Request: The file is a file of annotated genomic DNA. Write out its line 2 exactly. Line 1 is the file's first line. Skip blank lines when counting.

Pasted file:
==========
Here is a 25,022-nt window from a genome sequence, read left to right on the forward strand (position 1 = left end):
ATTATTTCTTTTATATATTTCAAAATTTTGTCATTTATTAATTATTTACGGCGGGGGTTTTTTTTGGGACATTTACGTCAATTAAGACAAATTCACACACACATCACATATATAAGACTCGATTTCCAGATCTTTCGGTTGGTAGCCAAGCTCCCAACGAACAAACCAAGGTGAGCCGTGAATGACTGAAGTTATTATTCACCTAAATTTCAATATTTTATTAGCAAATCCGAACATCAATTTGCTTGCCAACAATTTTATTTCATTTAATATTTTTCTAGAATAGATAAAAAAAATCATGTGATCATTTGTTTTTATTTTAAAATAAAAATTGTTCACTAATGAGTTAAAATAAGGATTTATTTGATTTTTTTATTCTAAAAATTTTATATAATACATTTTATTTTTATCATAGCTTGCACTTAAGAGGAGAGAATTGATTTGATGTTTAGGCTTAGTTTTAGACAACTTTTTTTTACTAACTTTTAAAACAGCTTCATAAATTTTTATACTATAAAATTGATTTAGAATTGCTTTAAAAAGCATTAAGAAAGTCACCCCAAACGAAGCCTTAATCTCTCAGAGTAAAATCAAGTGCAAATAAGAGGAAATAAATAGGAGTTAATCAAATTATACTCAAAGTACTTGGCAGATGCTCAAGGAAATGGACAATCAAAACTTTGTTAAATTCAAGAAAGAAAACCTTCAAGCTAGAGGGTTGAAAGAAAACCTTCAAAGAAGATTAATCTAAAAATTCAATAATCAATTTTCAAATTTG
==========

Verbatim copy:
ATTATTTCTTTTATATATTTCAAAATTTTGTCATTTATTAATTATTTACGGCGGGGGTTTTTTTTGGGACATTTACGTCAATTAAGACAAATTCACACACACATCACATATATAAGACTCGATTTCCAGATCTTTCGGTTGGTAGCCAAGCTCCCAACGAACAAACCAAGGTGAGCCGTGAATGACTGAAGTTATTATTCACCTAAATTTCAATATTTTATTAGCAAATCCGAACATCAATTTGCTTGCCAACAATTTTATTTCATTTAATATTTTTCTAGAATAGATAAAAAAAATCATGTGATCATTTGTTTTTATTTTAAAATAAAAATTGTTCACTAATGAGTTAAAATAAGGATTTATTTGATTTTTTTATTCTAAAAATTTTATATAATACATTTTATTTTTATCATAGCTTGCACTTAAGAGGAGAGAATTGATTTGATGTTTAGGCTTAGTTTTAGACAACTTTTTTTTACTAACTTTTAAAACAGCTTCATAAATTTTTATACTATAAAATTGATTTAGAATTGCTTTAAAAAGCATTAAGAAAGTCACCCCAAACGAAGCCTTAATCTCTCAGAGTAAAATCAAGTGCAAATAAGAGGAAATAAATAGGAGTTAATCAAATTATACTCAAAGTACTTGGCAGATGCTCAAGGAAATGGACAATCAAAACTTTGTTAAATTCAAGAAAGAAAACCTTCAAGCTAGAGGGTTGAAAGAAAACCTTCAAAGAAGATTAATCTAAAAATTCAATAATCAATTTTCAAATTTG